Clapping banned in university to avoid triggering anxiety
Manchester - The university's students' union has instead urged to adopt 'jazz hands.'
Clapping, considered to be the common sign of appreciation, has been banned by the University of Manchester to 'avoid triggering anxiety'.
The university's students' union has instead urged to adopt 'jazz hands', which is the British sign language for clapping and is done waving both hands.
The University of Manchester Students' Union passed the resolution to ban clapping at student union events at the first Senate session of the academic year on September 27, according to student newspaper, the Mancunion.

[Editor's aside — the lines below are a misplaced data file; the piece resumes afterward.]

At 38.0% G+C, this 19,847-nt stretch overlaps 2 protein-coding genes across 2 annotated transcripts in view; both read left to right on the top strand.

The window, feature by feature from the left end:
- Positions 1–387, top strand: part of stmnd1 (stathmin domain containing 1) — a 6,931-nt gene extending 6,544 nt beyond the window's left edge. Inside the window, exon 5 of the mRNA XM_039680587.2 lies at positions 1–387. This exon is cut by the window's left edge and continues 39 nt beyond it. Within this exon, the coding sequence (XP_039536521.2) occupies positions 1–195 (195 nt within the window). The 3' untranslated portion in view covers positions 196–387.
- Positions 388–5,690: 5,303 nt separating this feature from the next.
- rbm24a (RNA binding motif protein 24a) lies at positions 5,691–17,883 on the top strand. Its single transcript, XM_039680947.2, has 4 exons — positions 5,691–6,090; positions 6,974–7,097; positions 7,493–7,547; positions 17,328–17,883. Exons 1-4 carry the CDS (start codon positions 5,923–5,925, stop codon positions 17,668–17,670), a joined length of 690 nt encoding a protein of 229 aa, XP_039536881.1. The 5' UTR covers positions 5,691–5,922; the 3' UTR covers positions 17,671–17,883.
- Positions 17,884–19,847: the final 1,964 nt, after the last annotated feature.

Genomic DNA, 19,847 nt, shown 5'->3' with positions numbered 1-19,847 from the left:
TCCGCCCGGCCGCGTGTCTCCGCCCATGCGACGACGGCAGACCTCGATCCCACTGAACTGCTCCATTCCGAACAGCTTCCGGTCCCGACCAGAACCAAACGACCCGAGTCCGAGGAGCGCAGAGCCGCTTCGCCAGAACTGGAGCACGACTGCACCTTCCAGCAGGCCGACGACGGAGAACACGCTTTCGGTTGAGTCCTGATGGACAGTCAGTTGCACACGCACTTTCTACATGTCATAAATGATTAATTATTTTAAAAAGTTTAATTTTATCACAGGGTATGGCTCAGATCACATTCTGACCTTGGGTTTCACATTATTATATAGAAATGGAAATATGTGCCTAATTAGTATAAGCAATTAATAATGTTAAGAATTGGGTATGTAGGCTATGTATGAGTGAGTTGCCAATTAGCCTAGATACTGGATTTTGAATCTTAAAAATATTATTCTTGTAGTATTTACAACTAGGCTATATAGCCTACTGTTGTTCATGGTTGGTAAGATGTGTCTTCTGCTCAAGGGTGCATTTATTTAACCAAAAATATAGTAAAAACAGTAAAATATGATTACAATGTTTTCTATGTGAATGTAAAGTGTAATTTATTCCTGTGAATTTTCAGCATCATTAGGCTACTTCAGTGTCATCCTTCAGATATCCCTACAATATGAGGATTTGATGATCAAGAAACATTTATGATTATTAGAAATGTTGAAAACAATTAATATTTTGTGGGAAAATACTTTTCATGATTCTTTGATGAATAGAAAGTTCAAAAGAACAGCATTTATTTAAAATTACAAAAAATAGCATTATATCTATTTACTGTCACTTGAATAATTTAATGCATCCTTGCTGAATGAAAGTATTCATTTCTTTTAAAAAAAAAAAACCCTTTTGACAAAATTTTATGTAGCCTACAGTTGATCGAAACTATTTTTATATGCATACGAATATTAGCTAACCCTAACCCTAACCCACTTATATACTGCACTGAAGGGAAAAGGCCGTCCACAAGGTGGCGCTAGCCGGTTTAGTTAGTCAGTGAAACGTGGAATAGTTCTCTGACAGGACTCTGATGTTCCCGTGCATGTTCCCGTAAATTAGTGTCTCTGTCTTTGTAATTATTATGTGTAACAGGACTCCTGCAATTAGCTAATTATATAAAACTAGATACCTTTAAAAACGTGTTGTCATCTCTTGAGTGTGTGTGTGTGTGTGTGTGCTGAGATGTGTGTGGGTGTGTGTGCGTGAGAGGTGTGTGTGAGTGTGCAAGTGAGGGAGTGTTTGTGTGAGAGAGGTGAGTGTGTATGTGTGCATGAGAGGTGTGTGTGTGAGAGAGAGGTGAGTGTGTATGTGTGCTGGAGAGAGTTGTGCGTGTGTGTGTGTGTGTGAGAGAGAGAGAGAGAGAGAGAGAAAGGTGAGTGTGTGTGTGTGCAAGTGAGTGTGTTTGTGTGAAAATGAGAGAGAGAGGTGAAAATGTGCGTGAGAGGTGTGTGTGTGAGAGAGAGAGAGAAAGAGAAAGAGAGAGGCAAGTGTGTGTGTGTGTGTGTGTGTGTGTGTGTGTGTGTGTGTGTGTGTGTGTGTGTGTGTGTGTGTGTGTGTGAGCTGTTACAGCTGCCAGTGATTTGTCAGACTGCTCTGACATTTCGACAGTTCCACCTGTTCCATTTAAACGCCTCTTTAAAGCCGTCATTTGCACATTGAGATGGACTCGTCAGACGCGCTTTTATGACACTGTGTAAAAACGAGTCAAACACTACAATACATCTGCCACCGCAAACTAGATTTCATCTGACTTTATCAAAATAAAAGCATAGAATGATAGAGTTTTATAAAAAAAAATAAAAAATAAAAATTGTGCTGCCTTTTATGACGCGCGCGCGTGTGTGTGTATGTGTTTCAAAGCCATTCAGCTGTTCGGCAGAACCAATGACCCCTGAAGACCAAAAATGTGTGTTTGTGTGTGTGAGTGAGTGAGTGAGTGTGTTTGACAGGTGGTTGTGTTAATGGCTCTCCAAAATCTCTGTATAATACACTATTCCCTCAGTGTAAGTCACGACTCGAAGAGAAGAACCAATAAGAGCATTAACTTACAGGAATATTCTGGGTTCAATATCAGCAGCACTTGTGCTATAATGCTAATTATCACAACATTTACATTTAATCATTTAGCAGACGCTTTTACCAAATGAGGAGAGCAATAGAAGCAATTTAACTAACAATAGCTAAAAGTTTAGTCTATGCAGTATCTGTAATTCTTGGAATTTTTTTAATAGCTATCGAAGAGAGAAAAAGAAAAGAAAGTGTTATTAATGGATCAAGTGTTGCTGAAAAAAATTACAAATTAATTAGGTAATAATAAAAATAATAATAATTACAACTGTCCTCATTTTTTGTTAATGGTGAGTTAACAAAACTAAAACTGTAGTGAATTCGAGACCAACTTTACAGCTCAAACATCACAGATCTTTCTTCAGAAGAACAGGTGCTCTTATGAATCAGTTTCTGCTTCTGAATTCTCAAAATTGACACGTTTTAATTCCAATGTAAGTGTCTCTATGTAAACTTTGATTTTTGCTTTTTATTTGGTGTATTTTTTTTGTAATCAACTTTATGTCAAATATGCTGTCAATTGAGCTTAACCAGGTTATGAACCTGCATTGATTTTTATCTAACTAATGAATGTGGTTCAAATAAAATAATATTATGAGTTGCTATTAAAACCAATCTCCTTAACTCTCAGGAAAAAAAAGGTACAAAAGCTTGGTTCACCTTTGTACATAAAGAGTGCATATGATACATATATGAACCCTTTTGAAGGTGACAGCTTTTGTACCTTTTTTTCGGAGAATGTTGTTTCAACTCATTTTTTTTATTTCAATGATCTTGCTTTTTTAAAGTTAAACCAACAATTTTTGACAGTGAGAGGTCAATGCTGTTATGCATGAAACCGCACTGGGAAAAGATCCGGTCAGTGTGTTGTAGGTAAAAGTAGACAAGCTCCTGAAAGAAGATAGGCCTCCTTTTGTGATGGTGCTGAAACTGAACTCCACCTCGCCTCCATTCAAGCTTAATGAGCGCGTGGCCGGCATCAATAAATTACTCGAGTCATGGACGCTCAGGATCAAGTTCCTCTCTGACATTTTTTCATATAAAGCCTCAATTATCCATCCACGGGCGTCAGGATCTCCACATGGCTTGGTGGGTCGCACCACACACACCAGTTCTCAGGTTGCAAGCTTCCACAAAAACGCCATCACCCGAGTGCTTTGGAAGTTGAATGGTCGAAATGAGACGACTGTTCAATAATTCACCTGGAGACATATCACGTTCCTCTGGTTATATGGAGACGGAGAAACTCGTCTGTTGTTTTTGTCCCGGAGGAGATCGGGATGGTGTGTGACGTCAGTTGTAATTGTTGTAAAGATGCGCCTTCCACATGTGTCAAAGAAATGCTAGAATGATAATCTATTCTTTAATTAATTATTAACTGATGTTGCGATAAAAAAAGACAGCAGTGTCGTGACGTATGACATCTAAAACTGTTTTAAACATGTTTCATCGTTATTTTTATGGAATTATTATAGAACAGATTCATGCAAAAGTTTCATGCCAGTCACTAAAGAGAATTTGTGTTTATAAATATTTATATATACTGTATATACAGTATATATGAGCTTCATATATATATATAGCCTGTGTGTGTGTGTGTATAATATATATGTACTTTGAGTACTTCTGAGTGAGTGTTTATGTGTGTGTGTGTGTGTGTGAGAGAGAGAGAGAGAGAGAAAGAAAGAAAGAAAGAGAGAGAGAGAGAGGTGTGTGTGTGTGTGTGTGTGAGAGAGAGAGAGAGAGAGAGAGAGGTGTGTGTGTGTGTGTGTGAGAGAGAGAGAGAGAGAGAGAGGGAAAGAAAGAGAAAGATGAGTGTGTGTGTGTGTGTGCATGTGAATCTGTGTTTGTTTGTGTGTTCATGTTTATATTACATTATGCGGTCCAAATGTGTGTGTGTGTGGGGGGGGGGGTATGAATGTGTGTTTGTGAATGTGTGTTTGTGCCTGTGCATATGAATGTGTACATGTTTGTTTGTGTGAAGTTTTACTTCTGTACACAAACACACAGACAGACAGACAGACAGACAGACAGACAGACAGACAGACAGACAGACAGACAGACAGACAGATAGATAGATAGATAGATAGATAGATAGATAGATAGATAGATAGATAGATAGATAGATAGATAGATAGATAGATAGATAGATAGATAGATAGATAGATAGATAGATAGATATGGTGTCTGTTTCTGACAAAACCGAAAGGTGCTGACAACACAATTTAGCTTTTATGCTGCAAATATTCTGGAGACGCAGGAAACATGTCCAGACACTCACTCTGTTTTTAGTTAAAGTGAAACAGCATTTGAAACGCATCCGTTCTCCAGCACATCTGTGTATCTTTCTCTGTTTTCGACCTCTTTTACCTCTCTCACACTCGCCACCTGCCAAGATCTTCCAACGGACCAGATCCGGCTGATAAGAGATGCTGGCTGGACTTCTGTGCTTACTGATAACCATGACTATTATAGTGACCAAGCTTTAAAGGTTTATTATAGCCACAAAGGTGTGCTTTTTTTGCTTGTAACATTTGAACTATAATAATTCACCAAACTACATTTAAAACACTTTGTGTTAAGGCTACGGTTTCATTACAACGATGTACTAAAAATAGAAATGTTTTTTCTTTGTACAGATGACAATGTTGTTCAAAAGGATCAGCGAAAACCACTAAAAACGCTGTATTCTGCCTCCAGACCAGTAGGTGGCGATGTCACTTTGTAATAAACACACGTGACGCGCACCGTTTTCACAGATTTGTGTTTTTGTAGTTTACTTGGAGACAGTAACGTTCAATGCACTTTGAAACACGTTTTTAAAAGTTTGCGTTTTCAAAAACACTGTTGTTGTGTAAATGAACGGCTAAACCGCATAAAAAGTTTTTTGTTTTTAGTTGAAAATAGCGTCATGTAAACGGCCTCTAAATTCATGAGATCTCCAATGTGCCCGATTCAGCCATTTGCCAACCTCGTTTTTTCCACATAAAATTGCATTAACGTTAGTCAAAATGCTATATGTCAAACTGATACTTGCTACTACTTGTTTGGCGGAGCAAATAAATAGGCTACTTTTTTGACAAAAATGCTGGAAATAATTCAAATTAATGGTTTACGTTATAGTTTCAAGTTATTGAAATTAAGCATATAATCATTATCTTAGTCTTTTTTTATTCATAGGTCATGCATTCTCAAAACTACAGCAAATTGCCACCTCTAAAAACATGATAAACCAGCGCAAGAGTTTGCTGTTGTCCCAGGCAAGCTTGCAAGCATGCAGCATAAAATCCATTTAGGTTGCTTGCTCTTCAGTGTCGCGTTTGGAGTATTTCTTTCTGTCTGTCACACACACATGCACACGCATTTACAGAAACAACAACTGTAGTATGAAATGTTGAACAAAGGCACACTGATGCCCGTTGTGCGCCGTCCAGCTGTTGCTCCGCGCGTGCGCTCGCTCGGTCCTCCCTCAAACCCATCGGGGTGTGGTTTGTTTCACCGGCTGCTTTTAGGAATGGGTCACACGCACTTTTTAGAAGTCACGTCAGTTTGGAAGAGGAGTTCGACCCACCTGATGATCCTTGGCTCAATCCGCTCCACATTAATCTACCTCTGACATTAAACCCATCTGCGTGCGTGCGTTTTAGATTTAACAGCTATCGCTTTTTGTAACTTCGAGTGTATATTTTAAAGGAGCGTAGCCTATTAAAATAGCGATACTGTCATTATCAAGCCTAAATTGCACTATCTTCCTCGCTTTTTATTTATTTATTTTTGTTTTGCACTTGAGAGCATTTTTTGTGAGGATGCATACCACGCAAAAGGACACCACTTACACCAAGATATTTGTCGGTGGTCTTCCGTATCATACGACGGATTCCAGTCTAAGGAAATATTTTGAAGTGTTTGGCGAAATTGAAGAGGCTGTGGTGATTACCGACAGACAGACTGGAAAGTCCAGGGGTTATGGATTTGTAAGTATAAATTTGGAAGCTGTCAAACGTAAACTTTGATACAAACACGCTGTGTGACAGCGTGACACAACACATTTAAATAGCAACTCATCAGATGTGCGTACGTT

"It was argued that the loud noise of traditional clapping and whooping pose an issue to students with anxiety or sensory issues. BSL clapping - or, jazz hands - would be a more inclusive form of expression," Mirror said quoting the report.
Union officer Sara Khan said traditional clapping can cause issues for students with autism, sensory issues or deafness, according to BBC. However, the decision has drawn flak on social media with some saying it's a further example of the so-called 'snowflake generation'.
A Twitter user, Piers Morgan, tweeted: 'Britain's losing its mind', while another quipped: 'Send them to Old Trafford. They'll never need to clap there!' One person rubbished the ban as an early April Fools Day and another wrote: 'What hope has anyone got if the sound of clapping sets them off? Our generation is a shambles'.